Markdown within block-level elements

Waylan Limberg waylan.limberg at
Wed Sep 17 23:08:28 EDT 2014

> On Sep 17, 2014, at 9:07 PM, Alan Hogan <contact at> wrote:
>> I think the spec makes it clear that the content of `<header>` should not be parsed with the Markdown syntax. As for whether the spec is right or wrong in that choice, that is another debate entirely.
> Indeed. To be clear, I am aware of Gruber’s rule (although I forget it from time-to-time as an author), and was hoping to provoke some discussion with the aim of, yes, rallying around the Common Mark decision here. 

As far as I am concerned, CommonMark is not Markdown -- more like a (much) younger sister. So when we are talking about Markdown, the behavior of CommonMark has no bearing on the matter IMO. Until Gruber changes the rules, those rules describe the only thing that is Markdown.

In fact, Babelmark has become completely useless to me now that it includes the output of CommonMark. I can't point users at Babelmark and say "that's the way they all do it." And of course, when debugging my implementation, now I have to separate the actual Markdown parsers from the non-Markdown parsers every time I'm comparing behaviors.

To be clear, I like a lot of things about CommonMark. Personally, I would take changes a little further and call it "inspired by Markdown." I look forward to when it grows up and can be a true sister to Markdown.

> I do not understand why the rule existed in the first place.
> Apart from historical reasons, are there other good reasons to avoid Markdown processing within block-level elements?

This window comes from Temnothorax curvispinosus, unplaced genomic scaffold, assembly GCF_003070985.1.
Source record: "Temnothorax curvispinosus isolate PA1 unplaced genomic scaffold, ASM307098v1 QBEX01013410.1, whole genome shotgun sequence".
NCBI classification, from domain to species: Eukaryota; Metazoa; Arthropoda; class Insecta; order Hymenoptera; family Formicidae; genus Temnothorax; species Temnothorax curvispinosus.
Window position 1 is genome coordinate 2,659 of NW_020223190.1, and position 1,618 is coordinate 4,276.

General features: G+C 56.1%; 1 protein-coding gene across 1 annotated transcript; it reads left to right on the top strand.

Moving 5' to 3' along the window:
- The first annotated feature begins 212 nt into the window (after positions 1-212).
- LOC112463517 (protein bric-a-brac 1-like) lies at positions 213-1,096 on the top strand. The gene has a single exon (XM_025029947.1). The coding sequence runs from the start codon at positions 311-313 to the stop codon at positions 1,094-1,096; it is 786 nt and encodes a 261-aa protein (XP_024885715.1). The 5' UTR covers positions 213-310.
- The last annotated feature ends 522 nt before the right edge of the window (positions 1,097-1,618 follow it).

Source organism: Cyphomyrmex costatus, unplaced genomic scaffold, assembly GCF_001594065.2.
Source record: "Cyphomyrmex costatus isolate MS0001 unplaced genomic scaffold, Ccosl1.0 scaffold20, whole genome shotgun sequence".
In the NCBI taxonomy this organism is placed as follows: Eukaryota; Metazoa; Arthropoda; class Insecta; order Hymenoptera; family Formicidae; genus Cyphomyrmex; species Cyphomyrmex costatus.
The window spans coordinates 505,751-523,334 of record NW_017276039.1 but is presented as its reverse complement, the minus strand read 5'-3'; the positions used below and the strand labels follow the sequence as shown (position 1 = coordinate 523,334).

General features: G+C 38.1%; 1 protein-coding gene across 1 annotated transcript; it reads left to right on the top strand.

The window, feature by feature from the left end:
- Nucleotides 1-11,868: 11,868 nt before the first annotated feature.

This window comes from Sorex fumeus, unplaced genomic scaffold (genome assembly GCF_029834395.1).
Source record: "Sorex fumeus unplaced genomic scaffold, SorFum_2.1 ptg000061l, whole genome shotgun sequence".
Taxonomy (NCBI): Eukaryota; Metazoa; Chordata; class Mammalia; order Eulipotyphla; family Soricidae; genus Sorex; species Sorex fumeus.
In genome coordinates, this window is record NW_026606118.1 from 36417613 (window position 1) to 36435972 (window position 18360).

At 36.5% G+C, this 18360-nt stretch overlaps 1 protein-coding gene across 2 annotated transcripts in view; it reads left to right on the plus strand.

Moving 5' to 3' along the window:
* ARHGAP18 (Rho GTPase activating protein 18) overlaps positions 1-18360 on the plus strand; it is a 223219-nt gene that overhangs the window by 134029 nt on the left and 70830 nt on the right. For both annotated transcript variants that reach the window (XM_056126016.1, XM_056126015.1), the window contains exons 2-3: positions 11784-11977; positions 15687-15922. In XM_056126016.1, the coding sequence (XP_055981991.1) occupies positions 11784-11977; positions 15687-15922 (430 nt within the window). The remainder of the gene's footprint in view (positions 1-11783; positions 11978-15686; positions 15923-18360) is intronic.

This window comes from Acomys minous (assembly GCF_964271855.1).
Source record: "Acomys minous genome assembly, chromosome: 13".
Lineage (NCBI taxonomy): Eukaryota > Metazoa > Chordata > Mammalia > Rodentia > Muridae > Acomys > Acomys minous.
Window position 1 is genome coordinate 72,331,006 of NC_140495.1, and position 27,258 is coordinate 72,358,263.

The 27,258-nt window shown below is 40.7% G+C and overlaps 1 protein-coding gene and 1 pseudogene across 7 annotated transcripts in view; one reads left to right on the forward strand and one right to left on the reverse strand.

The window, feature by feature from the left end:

Ever have something that you don't want parsed as Markdown text, but you also don't want inside a `<pre>` tag (a math equation that will get processed by JavaScript in the browser comes to mind)? Wrapping it in a `<div>` tag is the easiest way to do that. Straightforward  and simple. Or how about when you paste in some carefully crafted HTML, like a `<canvas>` or `<svg>` element? You definitely don't want Markdown parsing that. With the current default behavior, you never have to worry. 

Yes, I think CommonMark offers a very nice compromise (relying on the existence or not of blank lines) but there are way to many existing documents that would break if the behavior was changed. The only way we can change is if we leave Markdown behind and use a new, *different* language. For example, if tomorrow GitHub swapped out their Markdown parser for CommonMark, how many of their customers' README files would suddenly be broken? I imagine there would be an outcry! As a longtime implementer of the most popular implementation in a certain language, I can't do that to my users.

When the creators of CommonMark embrace it for what it is -- a new sister language, I'll be happy to join the discussion. And I might even use it in place of Markdown in certain situations. But until then, I have no interest in pretending it is something it is not. To be clear, I like much of  the spec; it improves on many of Markdown's weaknesses, but I can't be a part of something that claims to be something it is not. I realize it's not my call, but I would prefer that any discussion of CommonMark be kept off this list -- this is a list for discussing Markdown. I've been quietly contemplating the situation until now, and now that I've shared my opinion on the matter, I won't bring it up again.

Waylan Limberg

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